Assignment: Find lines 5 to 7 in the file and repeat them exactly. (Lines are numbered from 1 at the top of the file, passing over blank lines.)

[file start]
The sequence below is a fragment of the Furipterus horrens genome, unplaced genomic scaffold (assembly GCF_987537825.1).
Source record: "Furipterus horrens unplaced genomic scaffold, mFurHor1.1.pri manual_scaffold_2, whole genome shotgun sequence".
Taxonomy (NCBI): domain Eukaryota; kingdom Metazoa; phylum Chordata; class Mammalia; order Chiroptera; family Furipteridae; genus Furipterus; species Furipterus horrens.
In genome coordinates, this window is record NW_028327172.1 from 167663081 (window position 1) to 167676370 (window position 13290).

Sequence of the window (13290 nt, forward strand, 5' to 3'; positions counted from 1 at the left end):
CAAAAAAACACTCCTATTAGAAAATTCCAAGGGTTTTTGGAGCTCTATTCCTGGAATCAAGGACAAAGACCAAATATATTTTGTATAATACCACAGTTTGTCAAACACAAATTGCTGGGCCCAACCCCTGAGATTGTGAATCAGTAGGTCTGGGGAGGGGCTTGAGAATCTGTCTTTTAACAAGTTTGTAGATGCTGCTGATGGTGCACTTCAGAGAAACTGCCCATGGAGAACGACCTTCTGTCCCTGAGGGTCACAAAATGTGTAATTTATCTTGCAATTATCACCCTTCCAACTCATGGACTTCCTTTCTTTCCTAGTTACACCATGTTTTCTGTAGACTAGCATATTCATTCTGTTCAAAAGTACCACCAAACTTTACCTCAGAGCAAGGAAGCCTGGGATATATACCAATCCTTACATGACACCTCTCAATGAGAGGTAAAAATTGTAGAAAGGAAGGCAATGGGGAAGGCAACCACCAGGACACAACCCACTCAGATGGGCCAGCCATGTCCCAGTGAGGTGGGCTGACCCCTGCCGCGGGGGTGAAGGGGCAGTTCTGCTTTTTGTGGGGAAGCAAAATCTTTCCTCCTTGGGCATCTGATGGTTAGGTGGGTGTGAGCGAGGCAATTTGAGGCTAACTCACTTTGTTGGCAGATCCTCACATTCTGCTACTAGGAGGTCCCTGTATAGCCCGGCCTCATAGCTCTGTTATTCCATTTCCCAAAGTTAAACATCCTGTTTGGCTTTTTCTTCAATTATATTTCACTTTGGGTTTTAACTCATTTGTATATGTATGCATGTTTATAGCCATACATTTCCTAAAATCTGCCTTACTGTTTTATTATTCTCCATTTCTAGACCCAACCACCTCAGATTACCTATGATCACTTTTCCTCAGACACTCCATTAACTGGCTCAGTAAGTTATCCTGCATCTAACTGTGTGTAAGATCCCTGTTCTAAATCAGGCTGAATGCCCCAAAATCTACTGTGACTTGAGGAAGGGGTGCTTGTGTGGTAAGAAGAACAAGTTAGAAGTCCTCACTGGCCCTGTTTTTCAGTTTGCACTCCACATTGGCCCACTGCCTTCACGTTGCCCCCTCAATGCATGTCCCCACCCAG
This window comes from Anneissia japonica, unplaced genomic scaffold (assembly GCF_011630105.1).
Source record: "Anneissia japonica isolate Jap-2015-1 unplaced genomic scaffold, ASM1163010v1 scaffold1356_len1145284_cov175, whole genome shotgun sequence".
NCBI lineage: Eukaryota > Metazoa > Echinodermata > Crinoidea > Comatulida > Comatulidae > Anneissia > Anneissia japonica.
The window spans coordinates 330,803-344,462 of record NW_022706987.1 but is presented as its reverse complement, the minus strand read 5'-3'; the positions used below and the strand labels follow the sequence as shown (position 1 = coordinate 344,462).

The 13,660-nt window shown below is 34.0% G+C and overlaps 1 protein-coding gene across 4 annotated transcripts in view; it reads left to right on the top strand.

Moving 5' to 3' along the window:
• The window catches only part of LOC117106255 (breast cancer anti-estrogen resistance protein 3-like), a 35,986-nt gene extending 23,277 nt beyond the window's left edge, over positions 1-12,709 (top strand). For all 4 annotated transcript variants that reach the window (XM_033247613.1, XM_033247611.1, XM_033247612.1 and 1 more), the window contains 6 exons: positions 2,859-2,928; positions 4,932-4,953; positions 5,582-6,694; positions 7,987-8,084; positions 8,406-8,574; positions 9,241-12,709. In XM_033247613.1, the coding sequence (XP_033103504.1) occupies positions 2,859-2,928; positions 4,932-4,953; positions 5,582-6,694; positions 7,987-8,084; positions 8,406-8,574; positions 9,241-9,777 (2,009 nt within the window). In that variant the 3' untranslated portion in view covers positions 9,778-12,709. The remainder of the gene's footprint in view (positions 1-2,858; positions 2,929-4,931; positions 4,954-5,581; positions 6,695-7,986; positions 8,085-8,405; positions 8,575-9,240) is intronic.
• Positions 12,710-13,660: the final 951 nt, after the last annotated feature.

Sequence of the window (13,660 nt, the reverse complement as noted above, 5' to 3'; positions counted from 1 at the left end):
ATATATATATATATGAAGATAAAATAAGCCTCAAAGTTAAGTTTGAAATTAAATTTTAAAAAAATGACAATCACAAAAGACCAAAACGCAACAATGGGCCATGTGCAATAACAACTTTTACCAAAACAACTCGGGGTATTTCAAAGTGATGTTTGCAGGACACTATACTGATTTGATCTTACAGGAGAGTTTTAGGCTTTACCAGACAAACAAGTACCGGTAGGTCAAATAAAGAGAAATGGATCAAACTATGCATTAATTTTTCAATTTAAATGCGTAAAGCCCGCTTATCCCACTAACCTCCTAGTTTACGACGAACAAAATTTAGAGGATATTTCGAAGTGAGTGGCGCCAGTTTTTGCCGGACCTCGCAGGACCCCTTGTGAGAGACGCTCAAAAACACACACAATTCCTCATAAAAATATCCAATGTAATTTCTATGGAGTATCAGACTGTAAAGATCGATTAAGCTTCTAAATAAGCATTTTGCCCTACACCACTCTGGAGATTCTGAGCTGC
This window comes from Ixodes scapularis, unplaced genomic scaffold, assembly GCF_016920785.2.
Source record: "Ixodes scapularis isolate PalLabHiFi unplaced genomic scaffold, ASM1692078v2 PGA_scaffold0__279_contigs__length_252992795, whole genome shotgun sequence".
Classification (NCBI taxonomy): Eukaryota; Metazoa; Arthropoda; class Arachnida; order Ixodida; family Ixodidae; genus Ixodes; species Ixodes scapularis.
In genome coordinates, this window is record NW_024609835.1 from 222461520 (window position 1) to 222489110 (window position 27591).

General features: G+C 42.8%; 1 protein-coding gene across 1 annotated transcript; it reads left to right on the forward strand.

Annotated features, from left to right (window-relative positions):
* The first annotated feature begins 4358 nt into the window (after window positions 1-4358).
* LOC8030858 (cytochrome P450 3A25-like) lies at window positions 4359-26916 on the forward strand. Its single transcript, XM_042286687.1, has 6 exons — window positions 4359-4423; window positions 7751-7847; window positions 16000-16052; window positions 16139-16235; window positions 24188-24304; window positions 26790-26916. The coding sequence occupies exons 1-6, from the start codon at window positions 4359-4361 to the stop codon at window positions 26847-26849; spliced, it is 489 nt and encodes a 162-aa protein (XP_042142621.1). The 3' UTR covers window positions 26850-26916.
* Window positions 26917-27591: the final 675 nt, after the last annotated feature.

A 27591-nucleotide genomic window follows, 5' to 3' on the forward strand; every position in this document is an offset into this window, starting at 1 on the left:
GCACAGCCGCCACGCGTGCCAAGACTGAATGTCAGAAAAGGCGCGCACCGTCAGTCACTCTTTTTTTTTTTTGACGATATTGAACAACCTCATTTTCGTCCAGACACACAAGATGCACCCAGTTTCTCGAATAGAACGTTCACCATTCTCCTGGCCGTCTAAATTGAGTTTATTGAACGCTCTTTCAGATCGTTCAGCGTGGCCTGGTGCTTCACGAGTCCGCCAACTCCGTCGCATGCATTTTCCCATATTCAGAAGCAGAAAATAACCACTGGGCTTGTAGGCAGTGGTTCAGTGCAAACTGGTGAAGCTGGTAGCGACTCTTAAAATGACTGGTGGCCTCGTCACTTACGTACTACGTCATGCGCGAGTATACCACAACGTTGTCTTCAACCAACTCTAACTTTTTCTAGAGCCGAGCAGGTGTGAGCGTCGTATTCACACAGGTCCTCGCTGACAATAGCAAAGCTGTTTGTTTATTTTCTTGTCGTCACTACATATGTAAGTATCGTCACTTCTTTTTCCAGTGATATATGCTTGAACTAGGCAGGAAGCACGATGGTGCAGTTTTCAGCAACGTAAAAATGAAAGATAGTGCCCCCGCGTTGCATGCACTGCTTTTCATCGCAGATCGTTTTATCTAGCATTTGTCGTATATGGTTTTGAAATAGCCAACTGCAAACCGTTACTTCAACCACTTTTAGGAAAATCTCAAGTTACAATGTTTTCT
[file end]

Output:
Sequence of the window (13290 nt, forward strand, 5' to 3'; positions counted from 1 at the left end):
CAAAAAAACACTCCTATTAGAAAATTCCAAGGGTTTTTGGAGCTCTATTCCTGGAATCAAGGACAAAGACCAAATATATTTTGTATAATACCACAGTTTGTCAAACACAAATTGCTGGGCCCAACCCCTGAGATTGTGAATCAGTAGGTCTGGGGAGGGGCTTGAGAATCTGTCTTTTAACAAGTTTGTAGATGCTGCTGATGGTGCACTTCAGAGAAACTGCCCATGGAGAACGACCTTCTGTCCCTGAGGGTCACAAAATGTGTAATTTATCTTGCAATTATCACCCTTCCAACTCATGGACTTCCTTTCTTTCCTAGTTACACCATGTTTTCTGTAGACTAGCATATTCATTCTGTTCAAAAGTACCACCAAACTTTACCTCAGAGCAAGGAAGCCTGGGATATATACCAATCCTTACATGACACCTCTCAATGAGAGGTAAAAATTGTAGAAAGGAAGGCAATGGGGAAGGCAACCACCAGGACACAACCCACTCAGATGGGCCAGCCATGTCCCAGTGAGGTGGGCTGACCCCTGCCGCGGGGGTGAAGGGGCAGTTCTGCTTTTTGTGGGGAAGCAAAATCTTTCCTCCTTGGGCATCTGATGGTTAGGTGGGTGTGAGCGAGGCAATTTGAGGCTAACTCACTTTGTTGGCAGATCCTCACATTCTGCTACTAGGAGGTCCCTGTATAGCCCGGCCTCATAGCTCTGTTATTCCATTTCCCAAAGTTAAACATCCTGTTTGGCTTTTTCTTCAATTATATTTCACTTTGGGTTTTAACTCATTTGTATATGTATGCATGTTTATAGCCATACATTTCCTAAAATCTGCCTTACTGTTTTATTATTCTCCATTTCTAGACCCAACCACCTCAGATTACCTATGATCACTTTTCCTCAGACACTCCATTAACTGGCTCAGTAAGTTATCCTGCATCTAACTGTGTGTAAGATCCCTGTTCTAAATCAGGCTGAATGCCCCAAAATCTACTGTGACTTGAGGAAGGGGTGCTTGTGTGGTAAGAAGAACAAGTTAGAAGTCCTCACTGGCCCTGTTTTTCAGTTTGCACTCCACATTGGCCCACTGCCTTCACGTTGCCCCCTCAATGCATGTCCCCACCCAG
This window comes from Anneissia japonica, unplaced genomic scaffold (assembly GCF_011630105.1).